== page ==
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The investigation of 3D space, frequency, and rate contributions to solve the cocktail-party problem using signal detection theory


The cocktail party effect describes the human ability to detect a specific sound of interest in a noisy environment. Scientists have evaluated different influential parameters affecting auditory stream segregation. Previous studies have focused on individual cues while the interaction between them appears to be poorly studied. This thesis investigates the interactions between the temporal and spatial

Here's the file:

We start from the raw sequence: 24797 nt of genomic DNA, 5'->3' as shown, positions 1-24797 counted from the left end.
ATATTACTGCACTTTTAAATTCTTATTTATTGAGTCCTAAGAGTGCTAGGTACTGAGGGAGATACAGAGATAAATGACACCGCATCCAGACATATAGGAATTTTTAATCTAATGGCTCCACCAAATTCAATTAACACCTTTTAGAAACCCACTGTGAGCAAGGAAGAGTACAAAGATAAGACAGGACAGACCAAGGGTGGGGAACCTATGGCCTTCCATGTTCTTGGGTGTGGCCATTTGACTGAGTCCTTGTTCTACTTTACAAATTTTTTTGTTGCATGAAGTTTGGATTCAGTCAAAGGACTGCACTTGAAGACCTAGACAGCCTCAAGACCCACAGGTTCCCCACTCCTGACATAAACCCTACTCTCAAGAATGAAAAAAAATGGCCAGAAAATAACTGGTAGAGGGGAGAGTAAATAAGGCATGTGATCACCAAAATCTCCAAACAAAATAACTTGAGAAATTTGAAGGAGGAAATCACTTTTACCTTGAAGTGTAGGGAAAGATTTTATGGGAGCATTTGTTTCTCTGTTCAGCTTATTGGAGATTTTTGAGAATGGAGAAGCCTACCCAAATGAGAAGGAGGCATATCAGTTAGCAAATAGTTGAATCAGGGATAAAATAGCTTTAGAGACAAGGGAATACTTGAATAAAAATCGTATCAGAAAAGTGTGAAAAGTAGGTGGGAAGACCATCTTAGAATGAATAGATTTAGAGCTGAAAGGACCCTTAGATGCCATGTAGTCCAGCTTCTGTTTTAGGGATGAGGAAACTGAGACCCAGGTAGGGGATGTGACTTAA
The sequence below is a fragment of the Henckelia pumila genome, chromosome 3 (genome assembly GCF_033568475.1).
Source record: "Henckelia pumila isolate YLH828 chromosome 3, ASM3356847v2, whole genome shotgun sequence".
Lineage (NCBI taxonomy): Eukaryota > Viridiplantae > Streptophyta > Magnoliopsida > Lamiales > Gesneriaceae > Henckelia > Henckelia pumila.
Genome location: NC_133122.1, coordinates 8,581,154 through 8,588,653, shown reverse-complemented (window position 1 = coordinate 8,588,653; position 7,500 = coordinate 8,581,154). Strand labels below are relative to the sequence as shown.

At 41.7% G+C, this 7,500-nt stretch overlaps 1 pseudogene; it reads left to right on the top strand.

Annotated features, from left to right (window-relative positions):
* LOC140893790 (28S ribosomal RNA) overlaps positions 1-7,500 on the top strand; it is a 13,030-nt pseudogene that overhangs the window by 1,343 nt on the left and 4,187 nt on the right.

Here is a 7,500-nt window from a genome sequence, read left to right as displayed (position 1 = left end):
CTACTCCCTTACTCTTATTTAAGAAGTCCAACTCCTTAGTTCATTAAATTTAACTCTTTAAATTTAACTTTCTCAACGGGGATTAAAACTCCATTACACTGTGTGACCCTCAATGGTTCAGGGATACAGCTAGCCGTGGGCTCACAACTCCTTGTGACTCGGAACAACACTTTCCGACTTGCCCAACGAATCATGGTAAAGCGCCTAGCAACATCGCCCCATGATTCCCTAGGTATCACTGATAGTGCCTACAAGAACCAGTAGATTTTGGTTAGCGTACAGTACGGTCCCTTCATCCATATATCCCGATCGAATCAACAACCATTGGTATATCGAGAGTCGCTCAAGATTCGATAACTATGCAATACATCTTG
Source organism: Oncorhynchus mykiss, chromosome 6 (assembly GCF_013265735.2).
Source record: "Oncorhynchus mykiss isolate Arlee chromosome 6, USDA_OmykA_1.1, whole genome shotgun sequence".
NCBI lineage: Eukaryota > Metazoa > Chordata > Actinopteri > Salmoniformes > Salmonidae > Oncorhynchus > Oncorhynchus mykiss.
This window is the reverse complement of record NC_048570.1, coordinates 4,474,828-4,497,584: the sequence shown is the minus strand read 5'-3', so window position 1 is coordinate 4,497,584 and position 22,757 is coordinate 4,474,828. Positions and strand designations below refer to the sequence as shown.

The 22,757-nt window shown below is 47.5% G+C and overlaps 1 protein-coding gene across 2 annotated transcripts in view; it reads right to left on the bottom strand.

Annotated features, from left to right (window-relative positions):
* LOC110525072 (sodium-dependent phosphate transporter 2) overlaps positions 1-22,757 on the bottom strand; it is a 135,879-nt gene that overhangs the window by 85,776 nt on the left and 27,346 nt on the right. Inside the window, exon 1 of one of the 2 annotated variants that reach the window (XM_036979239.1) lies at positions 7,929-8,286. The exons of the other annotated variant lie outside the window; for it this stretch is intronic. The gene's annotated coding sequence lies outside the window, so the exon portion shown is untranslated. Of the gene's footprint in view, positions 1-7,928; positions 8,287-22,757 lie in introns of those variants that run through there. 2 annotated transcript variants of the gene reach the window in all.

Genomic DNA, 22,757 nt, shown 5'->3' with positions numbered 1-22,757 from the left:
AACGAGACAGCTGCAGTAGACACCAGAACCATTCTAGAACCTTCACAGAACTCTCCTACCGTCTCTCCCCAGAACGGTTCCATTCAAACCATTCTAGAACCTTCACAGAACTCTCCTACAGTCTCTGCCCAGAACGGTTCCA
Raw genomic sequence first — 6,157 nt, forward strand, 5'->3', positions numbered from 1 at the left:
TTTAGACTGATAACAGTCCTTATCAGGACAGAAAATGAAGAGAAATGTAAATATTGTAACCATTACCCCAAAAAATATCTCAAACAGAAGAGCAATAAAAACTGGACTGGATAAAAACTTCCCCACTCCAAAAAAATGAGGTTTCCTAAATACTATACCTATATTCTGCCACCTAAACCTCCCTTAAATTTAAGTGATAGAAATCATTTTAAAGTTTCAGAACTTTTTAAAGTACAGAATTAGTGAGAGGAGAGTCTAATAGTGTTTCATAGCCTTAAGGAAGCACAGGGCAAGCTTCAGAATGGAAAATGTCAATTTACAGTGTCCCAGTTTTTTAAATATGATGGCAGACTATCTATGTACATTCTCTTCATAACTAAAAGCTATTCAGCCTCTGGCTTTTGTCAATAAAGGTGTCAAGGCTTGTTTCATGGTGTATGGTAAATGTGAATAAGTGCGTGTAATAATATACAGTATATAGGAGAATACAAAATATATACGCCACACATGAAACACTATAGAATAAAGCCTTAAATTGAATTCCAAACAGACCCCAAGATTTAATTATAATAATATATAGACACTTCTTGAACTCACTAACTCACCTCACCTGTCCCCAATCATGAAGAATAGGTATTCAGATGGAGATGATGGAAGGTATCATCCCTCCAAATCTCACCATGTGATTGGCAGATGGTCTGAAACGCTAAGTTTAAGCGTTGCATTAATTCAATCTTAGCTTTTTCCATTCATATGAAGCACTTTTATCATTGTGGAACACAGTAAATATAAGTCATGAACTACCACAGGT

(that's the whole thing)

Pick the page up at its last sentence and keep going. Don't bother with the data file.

cues, and the spectral and spatial cues in a cocktail party scenario. Two streams were presented at the same time from ±7.5◦ or ±45◦ or ±90◦ . One stream (the target) was to be attended, and the other stream (the masker) was to be ignored. The stimuli were frequency-modulated narrowband noise. The modulation-rates were randomly chosen between 0.7 and 3.3 Hz (prosodic fluctuations in natural speech) so that the interaction of modulation-rate difference and stream segregation could be examined. Transient gaps were embedded in both streams and the task was to report only the gaps in the target. If the subject could detect gaps in the target (not masker), the stream segregation was accurate. Performance was evaluated as a function of source separation using signal detection theory. The overall performance was significantly poorer at ±7.5◦ than at ±45◦ and ±90◦ . The task was evaluated as a function of the difference between the carrier frequency of target and masker that was chosen randomly. The results showed that the effect of the frequency difference on performance was significant at all the angles and it was significantly stronger at ±7.5◦ than at ±45◦ . he task was analyzed as a function of the modulation-rate difference between the streams and showed it did not play the role of a segregation cue at any angle. The reaction time at ±7.5◦ was significantly slower than that at ±45◦ and ±90◦ . In summary, consistent with previous work on stream segregation, spatial cues influenced performance. When they were not strong enough cues, making a decision took a longer time. Frequency was a stronger cue for stream segregation when spatial cues were less clear. Regardless of the location in space, no interaction between the rate and space was found.

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